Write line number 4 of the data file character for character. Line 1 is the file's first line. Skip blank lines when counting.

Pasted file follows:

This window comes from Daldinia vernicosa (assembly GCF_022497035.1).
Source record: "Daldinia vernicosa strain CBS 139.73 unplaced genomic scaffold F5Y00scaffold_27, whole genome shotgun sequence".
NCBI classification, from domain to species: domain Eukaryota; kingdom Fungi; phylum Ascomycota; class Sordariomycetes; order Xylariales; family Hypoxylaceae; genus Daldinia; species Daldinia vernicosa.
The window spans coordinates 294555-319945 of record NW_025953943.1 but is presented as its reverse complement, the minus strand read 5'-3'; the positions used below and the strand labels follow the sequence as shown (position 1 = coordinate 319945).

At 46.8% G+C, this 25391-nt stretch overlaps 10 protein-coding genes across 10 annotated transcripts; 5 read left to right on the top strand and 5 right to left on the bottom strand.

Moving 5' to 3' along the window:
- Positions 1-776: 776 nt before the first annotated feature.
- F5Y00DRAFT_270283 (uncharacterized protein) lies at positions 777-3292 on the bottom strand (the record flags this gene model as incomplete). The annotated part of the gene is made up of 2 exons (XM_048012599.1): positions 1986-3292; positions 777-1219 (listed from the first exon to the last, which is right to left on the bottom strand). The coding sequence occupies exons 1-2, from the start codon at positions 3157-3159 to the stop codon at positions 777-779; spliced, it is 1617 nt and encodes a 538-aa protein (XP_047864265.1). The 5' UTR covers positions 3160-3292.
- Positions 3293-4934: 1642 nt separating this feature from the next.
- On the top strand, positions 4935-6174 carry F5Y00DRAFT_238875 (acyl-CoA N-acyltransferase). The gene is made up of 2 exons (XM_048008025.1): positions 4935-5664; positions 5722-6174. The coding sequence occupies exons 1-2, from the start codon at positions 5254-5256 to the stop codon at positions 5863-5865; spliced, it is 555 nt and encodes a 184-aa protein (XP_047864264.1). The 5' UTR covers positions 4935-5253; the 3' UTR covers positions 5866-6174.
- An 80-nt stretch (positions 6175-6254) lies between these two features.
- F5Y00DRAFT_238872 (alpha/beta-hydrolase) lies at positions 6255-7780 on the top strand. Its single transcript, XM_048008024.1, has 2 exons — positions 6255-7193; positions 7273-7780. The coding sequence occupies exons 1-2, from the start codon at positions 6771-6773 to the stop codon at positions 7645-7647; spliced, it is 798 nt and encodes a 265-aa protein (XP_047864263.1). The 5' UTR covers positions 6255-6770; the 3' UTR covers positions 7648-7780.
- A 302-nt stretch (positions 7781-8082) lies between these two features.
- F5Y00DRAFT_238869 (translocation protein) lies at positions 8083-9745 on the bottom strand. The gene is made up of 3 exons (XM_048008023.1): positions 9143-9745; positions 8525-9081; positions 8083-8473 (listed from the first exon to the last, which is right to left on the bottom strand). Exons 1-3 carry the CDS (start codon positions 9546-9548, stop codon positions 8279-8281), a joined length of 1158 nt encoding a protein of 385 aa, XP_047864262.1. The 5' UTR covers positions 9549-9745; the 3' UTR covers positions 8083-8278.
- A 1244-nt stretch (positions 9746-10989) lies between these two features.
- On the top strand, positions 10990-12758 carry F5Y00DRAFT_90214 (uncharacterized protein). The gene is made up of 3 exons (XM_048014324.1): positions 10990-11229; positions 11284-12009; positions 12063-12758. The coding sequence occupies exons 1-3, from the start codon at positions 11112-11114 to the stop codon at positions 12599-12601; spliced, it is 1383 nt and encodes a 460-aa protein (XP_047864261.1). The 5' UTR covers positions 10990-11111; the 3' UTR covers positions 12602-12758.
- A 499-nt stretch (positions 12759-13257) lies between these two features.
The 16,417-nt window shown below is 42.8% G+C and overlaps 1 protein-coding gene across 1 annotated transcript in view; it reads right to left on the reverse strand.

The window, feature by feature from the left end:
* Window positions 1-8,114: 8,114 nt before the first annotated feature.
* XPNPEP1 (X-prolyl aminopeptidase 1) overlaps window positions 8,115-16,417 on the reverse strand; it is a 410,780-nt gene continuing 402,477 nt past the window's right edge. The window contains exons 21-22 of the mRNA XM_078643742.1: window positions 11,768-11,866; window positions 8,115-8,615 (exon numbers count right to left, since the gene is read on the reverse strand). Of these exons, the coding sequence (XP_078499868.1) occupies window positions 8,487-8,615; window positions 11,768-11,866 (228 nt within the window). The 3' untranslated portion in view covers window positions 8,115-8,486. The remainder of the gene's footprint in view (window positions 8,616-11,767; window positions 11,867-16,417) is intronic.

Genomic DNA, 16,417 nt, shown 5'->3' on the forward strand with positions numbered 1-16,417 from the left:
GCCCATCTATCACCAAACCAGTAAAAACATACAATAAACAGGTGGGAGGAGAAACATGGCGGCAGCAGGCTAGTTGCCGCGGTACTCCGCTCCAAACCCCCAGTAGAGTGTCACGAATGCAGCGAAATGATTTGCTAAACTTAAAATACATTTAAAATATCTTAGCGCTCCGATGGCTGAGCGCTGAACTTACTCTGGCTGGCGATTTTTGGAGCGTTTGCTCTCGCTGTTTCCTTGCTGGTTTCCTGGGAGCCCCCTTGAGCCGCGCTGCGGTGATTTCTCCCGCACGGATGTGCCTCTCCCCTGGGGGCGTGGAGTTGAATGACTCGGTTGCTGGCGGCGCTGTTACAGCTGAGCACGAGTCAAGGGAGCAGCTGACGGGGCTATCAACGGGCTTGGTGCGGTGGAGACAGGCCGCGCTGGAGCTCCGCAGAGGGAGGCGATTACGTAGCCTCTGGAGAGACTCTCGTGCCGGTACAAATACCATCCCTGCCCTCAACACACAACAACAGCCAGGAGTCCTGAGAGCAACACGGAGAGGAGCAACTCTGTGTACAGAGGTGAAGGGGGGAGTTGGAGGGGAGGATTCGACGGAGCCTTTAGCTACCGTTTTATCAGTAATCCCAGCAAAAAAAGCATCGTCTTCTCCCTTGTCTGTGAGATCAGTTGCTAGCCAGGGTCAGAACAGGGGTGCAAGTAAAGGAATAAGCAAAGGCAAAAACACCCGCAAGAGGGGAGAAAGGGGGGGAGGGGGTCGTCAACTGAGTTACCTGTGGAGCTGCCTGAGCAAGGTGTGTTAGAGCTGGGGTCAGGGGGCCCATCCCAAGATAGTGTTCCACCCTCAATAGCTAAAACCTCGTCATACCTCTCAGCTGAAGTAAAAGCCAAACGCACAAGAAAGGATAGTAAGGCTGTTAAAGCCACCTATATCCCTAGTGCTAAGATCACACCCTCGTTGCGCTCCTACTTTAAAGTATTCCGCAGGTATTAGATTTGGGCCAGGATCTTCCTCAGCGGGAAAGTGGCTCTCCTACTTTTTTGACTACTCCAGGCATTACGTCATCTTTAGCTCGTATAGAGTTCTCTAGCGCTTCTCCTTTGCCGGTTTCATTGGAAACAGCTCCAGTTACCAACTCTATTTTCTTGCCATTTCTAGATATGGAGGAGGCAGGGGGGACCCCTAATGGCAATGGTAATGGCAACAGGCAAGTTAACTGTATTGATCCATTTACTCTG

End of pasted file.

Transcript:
The window spans coordinates 294555-319945 of record NW_025953943.1 but is presented as its reverse complement, the minus strand read 5'-3'; the positions used below and the strand labels follow the sequence as shown (position 1 = coordinate 319945).